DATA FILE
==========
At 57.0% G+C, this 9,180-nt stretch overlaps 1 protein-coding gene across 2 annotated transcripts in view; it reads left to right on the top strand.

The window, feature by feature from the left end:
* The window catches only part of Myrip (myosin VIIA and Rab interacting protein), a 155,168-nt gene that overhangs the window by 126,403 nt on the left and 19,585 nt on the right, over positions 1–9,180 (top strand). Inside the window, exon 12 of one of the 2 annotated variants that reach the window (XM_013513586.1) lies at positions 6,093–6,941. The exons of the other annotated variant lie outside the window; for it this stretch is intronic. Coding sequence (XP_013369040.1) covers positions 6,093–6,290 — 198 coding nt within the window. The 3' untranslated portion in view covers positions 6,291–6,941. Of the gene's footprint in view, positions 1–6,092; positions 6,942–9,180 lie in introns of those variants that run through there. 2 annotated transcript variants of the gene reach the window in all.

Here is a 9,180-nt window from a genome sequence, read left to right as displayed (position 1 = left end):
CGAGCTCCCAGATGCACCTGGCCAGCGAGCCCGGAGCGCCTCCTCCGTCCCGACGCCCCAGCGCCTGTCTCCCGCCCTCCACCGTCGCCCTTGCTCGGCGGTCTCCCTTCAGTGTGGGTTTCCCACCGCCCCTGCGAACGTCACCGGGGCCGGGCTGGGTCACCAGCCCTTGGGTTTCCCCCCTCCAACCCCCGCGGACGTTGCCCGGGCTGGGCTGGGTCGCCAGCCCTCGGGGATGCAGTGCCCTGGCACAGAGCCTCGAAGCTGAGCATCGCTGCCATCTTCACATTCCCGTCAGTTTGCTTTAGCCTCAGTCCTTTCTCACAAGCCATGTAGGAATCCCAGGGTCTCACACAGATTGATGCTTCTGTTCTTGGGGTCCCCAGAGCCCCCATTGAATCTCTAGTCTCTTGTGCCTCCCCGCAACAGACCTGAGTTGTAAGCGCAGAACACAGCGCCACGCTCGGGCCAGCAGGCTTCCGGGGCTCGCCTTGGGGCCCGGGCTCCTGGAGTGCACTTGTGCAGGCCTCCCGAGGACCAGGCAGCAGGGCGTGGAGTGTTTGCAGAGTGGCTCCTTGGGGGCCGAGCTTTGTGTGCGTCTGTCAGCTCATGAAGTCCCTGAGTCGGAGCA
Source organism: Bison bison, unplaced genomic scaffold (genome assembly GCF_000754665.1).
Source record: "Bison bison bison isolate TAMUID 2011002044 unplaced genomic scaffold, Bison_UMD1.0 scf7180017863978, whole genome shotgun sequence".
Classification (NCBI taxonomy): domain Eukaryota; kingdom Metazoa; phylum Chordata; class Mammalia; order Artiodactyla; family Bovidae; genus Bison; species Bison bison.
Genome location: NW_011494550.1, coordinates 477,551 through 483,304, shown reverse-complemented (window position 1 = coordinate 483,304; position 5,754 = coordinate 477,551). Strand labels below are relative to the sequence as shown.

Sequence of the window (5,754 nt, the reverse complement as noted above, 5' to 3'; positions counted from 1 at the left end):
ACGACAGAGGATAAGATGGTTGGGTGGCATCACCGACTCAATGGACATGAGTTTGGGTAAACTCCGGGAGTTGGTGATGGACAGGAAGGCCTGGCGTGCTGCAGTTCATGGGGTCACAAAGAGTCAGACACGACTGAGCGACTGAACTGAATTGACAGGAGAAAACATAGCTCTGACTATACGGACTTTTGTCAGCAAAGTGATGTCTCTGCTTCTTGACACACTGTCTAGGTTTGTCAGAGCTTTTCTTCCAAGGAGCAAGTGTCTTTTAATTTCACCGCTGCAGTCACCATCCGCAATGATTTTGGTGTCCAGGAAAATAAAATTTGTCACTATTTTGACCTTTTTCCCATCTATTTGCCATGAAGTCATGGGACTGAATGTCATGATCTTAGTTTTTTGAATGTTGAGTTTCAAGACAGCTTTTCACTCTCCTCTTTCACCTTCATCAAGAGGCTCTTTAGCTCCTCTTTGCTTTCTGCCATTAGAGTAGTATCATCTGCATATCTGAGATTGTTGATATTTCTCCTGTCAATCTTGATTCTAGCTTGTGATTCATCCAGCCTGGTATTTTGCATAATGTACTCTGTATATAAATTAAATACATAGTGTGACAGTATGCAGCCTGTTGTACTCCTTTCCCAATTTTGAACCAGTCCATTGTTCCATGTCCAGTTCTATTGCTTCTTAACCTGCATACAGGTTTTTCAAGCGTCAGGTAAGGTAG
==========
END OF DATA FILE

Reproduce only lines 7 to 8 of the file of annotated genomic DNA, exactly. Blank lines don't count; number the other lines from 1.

Source record: "Bison bison bison isolate TAMUID 2011002044 unplaced genomic scaffold, Bison_UMD1.0 scf7180017863978, whole genome shotgun sequence".
Classification (NCBI taxonomy): domain Eukaryota; kingdom Metazoa; phylum Chordata; class Mammalia; order Artiodactyla; family Bovidae; genus Bison; species Bison bison.